A stress test asks you to envision a worst case scenario. When it comes to your mortgage, this means considering what you could afford if your circumstances changed in the most drastic way. Let’s say you lost your job or incur unexpected expenses, can you still pay your mortgage?
What is the Mortgage Stress Test?
The Mortgage Stress Test is done by banks for homeowners seeking a high-ratio mortgage to see if you could afford your payments at a higher interest rate.
In Canada, the mortgage stress test is a legal requirement. You must pass the test to show you can afford your mortgage at a qualifying interest rate, which is usually higher than the rate in your mortgage contract. It was created to protect borrowers and ensure that if/when interest rates rise you’ll still be able to afford your mortgage payments. Credit unions and other lenders that are not federally regulated do not require the mortgage stress test.⠀
How the mortgage stress test works
When you apply for a mortgage, the bank offers you an interest rate based on your credit score, income, and expenses. This rate will be contracted, meaning it is a quoted annual rate. The contracted rate, however, is not what lenders use to determine your mortgage eligibility. Instead, they will make calculations based on higher interest rates.
What interest rate does the lender use to determine your mortgage eligibility?
The minimum qualifying interest rate for both insured and uninsured mortgages will be the higher of the following rates:
- The Bank Of Canada qualifying rate
- Your contracted rate plus 2%
You can use this Mortgage Qualifier Tool to determine if you qualify for a home mortgage by filling out property information and your income and anticipated expenses.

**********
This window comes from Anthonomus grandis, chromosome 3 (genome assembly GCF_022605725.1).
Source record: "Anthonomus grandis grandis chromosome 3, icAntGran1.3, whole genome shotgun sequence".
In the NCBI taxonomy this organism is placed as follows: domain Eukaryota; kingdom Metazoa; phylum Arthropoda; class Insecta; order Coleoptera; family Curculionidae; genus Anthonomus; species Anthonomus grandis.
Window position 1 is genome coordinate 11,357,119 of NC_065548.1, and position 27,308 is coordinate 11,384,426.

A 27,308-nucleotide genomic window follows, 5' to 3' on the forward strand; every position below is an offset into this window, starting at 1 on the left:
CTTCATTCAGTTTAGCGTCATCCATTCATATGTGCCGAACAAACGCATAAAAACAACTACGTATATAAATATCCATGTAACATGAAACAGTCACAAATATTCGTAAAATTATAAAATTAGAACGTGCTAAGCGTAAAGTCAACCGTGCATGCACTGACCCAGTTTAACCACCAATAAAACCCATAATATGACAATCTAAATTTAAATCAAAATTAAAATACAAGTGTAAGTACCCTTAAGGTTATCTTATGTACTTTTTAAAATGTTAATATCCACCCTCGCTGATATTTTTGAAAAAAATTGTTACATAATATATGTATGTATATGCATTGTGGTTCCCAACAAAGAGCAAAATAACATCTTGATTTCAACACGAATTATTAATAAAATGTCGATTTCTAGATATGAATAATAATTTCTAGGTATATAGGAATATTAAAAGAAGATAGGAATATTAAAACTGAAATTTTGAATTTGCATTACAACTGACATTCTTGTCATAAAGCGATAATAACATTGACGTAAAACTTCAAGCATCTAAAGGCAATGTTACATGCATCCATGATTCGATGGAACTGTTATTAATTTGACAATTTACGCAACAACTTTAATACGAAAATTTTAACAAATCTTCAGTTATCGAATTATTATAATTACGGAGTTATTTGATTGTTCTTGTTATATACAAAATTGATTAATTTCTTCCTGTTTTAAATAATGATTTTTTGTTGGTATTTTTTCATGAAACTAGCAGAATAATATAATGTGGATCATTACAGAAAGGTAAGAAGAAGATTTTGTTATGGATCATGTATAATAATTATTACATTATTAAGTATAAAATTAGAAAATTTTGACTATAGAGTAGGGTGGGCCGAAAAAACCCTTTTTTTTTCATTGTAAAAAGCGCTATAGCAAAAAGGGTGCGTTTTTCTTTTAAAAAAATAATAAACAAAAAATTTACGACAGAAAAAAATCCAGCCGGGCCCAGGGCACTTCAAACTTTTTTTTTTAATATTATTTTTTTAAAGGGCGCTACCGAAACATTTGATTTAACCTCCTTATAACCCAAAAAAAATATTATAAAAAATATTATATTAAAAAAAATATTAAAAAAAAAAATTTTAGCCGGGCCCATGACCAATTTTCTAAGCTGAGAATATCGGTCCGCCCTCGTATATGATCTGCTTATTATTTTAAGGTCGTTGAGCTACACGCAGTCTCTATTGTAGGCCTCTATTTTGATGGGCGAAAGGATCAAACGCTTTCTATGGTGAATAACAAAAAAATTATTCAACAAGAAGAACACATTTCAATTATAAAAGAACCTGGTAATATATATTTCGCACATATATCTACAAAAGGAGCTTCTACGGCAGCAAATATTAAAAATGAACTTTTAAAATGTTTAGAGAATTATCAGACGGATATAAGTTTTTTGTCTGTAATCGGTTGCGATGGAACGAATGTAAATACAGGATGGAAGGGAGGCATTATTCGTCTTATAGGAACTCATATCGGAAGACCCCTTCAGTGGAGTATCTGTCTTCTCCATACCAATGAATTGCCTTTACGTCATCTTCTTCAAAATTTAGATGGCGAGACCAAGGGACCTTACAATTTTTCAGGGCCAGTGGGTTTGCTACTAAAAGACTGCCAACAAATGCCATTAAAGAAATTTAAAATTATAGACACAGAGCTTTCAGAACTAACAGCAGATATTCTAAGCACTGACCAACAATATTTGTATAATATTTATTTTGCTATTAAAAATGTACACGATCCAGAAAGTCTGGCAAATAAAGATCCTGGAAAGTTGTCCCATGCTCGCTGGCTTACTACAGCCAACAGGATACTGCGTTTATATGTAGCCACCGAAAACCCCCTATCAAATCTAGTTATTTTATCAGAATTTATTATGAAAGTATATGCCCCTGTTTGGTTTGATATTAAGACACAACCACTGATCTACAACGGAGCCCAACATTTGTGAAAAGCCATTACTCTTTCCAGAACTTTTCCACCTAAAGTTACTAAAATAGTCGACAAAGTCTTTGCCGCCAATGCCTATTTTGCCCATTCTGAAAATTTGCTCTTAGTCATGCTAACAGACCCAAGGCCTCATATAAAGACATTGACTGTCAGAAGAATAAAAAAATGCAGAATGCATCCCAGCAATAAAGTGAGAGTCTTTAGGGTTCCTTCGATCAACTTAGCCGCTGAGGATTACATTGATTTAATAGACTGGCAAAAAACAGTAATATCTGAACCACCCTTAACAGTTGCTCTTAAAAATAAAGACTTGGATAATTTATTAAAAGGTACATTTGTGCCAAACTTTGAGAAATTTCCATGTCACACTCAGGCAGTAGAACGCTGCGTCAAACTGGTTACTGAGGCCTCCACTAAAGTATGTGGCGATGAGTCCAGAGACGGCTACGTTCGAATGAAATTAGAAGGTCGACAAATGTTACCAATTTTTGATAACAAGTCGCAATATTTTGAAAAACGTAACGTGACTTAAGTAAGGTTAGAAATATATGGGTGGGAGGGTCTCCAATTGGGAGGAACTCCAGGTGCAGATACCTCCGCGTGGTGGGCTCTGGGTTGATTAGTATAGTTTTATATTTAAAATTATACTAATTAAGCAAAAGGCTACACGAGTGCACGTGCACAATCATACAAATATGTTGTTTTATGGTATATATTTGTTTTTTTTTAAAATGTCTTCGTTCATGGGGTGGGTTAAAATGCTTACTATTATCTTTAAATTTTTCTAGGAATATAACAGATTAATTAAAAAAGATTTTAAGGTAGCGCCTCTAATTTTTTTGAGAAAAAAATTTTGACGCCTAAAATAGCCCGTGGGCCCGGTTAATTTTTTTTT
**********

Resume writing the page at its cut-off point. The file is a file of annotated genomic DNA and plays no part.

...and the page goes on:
How the bank determines what you can afford
In order for the bank to determine what you can afford, you need to have a high enough income and low enough debts to be able to pay off your mortgage at a higher rate than your contracted rate. The two main factors that lenders look at to determine your eligibility are gross debt service ratio (GDS) and total debt service ratio (TDS).
The GDS is a measure of the borrower’s monthly housing expenses. The TDS is a measurement that determines the amount of gross income that is already spent on incurred debts and expenses. This measurement is based on things like credit card balances, property taxes, and any other debts to calculate the ratio of the borrower’s income to debt.
How to “pass” the mortgage stress test
The mortgage stress test isn’t something you technically “pass”. Rather you are determining eligibility. And all you can do is prepare your finances as best as you can before becoming a home owner. This means paying down debts, saving up what you can, and if necessary consider looking into having a co-signer. Doing these things will help you get the mortgage you require that works for you!